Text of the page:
But you also need to replenish energy stores, which means getting carbohydrates to restock glycogen. Carbs are also vital for enhancing absorption of protein into the cells, which is why it’s problematic that we often neglect carbs post-workout.
Now, if you exercise before breakfast or before dinner, you could certainly eat a whole food meal afterwards that meets these requirements. That will be the best option for the average health-focused individual.
But sometimes it’s tough to get everything you need from that meal. You might not be hungry right after a workout or might not have quick access to a well-balanced meal with complete protein. Even if a meal can be waiting for you, whole food digests slower, and for athletes it’s important to get that nutritional boost into your system soon after your workout.
Performance-based individuals should try to get that protein and carb shake down within at least an hour of completing a workout for optimal effect, following up with a balanced (protein/carbs/fat) meal afterward.
Whether you eat it or drink it, the important thing is to get adequate protein into your body.
According to ISSN, you want post-workout protein at about 0.2-0.5 grams per kilogram of bodyweight, with a carb to protein ratio of 3 to 1. That ratio has been shown to stimulate protein synthesis and replenish glycogen. Other sources simply suggest about 20-25 grams of high quality protein after a workout.
To make it easy on you, we’ve put together a couple post-workout or recovery recipes using 25 grams of protein and 75 grams of carbs.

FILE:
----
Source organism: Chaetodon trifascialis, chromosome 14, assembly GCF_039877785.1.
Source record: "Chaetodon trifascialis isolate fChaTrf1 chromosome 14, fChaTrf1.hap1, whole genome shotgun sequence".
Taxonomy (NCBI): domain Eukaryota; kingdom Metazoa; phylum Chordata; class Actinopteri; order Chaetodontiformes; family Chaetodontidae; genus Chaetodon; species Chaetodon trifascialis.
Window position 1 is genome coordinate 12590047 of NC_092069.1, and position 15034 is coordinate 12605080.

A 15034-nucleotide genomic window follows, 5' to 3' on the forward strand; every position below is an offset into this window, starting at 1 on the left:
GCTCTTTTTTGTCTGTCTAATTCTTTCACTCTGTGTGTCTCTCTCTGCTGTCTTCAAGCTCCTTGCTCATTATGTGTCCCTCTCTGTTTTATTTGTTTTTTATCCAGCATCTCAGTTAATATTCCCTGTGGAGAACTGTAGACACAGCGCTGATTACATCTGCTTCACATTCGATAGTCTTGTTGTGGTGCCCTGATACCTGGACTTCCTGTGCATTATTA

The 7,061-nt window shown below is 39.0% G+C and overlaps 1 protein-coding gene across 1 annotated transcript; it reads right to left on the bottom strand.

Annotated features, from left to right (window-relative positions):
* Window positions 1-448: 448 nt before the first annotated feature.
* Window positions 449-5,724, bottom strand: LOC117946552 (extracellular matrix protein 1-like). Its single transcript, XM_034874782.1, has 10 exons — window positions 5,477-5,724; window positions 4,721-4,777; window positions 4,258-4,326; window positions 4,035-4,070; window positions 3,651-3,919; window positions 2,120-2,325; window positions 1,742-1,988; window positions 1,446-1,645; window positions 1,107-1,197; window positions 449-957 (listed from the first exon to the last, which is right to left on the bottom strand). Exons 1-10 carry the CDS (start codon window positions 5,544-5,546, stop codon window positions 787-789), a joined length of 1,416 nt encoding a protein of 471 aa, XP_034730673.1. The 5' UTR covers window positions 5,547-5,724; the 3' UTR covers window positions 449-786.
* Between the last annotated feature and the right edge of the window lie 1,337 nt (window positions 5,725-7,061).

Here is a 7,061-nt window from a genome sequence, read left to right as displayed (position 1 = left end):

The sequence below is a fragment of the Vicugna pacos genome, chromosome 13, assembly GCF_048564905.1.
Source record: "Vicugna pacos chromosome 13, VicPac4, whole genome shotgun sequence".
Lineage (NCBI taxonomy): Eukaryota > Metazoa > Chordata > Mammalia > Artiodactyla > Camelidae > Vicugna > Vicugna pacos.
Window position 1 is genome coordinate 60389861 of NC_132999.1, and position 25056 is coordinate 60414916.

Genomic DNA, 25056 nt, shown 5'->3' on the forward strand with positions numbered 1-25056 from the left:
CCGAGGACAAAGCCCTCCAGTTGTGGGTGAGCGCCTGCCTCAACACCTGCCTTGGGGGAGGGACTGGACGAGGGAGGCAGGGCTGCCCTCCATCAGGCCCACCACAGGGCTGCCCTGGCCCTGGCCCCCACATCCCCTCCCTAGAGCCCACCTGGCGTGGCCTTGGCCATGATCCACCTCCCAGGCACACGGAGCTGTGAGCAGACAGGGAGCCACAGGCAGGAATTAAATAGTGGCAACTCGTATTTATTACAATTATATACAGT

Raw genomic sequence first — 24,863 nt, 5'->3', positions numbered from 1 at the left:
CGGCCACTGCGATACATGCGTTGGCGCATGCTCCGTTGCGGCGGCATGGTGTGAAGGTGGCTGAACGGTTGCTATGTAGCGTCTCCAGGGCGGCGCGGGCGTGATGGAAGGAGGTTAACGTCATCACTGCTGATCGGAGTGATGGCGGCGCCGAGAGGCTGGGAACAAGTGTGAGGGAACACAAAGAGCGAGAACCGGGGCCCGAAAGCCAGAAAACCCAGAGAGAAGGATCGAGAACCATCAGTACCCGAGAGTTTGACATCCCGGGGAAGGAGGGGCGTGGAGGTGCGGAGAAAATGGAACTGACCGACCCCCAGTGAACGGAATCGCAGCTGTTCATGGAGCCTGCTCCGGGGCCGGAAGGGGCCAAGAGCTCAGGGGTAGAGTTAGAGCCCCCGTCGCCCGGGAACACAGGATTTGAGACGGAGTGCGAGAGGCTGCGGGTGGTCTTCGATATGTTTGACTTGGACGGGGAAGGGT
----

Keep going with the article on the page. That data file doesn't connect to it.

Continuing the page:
Although you can use either plant protein in your recovery supplement, mixing Growing Naturals rice and pea protein at equal amounts (50/50 ratio) offers a complete range of essential amino acids.
A 25 gram protein serving of this rice/pea blend provides:
- Just over 9,700mg of essential amino acids (the ones you have to get from food)
- About 4700mg branched-chain amino acids (valine, isoleucine and leucine), supporting muscle protein synthesis, reducing muscle breakdown, spurring muscle recovery. BCAAs are also the only amino acids metabolized in the muscles rather than the liver, and about 1/3 of muscle protein is made up of BCAAs
- 2148mg of leucine, the amino acids shown to independently trigger muscle protein synthesis.
Interestingly enough, a study found that the leucine in rice protein has can be absorbed 30% faster than leucine from whey protein. The scientists conducting the study believe this may be the reason why athletes in a previous study were able to build muscle and strength using rice protein to the same extent as athletes taking whey protein.
So given everything we’ve covered, how do you determine your perfect set of pre, during and post workout supplements?
It’s all really comes down to figuring out what works best for your body. You should consider how you exercise, the time of day, the time of year and also your personal goals, but this guide is a great foundation to get you started.
And if you are an athlete or you frequently engage in intense exercise, it’s best to talk to a certified sport nutritionist who can help determine the best pre-, post- and during-workout supplement recipe based on your needs and goals.
Written By: Matthew Stoffel
Edited By: Scarlett Full, in-house Registered Dietitian